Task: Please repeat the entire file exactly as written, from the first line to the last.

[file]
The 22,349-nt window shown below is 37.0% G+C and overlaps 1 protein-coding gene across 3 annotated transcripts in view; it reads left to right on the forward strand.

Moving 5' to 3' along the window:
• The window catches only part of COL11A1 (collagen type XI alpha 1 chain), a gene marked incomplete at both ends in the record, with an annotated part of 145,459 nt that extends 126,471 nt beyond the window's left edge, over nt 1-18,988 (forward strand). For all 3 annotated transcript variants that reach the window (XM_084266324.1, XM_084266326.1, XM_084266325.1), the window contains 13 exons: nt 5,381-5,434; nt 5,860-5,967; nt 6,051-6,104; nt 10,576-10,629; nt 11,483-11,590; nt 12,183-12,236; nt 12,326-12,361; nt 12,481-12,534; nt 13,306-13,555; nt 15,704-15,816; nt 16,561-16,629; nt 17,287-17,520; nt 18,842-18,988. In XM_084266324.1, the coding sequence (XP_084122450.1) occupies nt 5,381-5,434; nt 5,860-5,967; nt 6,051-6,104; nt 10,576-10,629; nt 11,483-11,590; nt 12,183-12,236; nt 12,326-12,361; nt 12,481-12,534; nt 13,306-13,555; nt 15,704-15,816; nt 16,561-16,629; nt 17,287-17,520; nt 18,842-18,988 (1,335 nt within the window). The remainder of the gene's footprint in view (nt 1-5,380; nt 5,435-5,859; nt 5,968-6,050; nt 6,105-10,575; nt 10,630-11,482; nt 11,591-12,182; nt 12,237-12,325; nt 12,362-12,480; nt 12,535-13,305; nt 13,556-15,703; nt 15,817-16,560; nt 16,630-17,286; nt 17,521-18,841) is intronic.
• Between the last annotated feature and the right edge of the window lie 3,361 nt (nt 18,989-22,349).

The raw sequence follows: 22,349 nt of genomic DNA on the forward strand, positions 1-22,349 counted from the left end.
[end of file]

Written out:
The 22,349-nt window shown below is 37.0% G+C and overlaps 1 protein-coding gene across 3 annotated transcripts in view; it reads left to right on the forward strand.

Moving 5' to 3' along the window:
• The window catches only part of COL11A1 (collagen type XI alpha 1 chain), a gene marked incomplete at both ends in the record, with an annotated part of 145,459 nt that extends 126,471 nt beyond the window's left edge, over nt 1-18,988 (forward strand). For all 3 annotated transcript variants that reach the window (XM_084266324.1, XM_084266326.1, XM_084266325.1), the window contains 13 exons: nt 5,381-5,434; nt 5,860-5,967; nt 6,051-6,104; nt 10,576-10,629; nt 11,483-11,590; nt 12,183-12,236; nt 12,326-12,361; nt 12,481-12,534; nt 13,306-13,555; nt 15,704-15,816; nt 16,561-16,629; nt 17,287-17,520; nt 18,842-18,988. In XM_084266324.1, the coding sequence (XP_084122450.1) occupies nt 5,381-5,434; nt 5,860-5,967; nt 6,051-6,104; nt 10,576-10,629; nt 11,483-11,590; nt 12,183-12,236; nt 12,326-12,361; nt 12,481-12,534; nt 13,306-13,555; nt 15,704-15,816; nt 16,561-16,629; nt 17,287-17,520; nt 18,842-18,988 (1,335 nt within the window). The remainder of the gene's footprint in view (nt 1-5,380; nt 5,435-5,859; nt 5,968-6,050; nt 6,105-10,575; nt 10,630-11,482; nt 11,591-12,182; nt 12,237-12,325; nt 12,362-12,480; nt 12,535-13,305; nt 13,556-15,703; nt 15,817-16,560; nt 16,630-17,286; nt 17,521-18,841) is intronic.
• Between the last annotated feature and the right edge of the window lie 3,361 nt (nt 18,989-22,349).

The raw sequence follows: 22,349 nt of genomic DNA on the forward strand, positions 1-22,349 counted from the left end.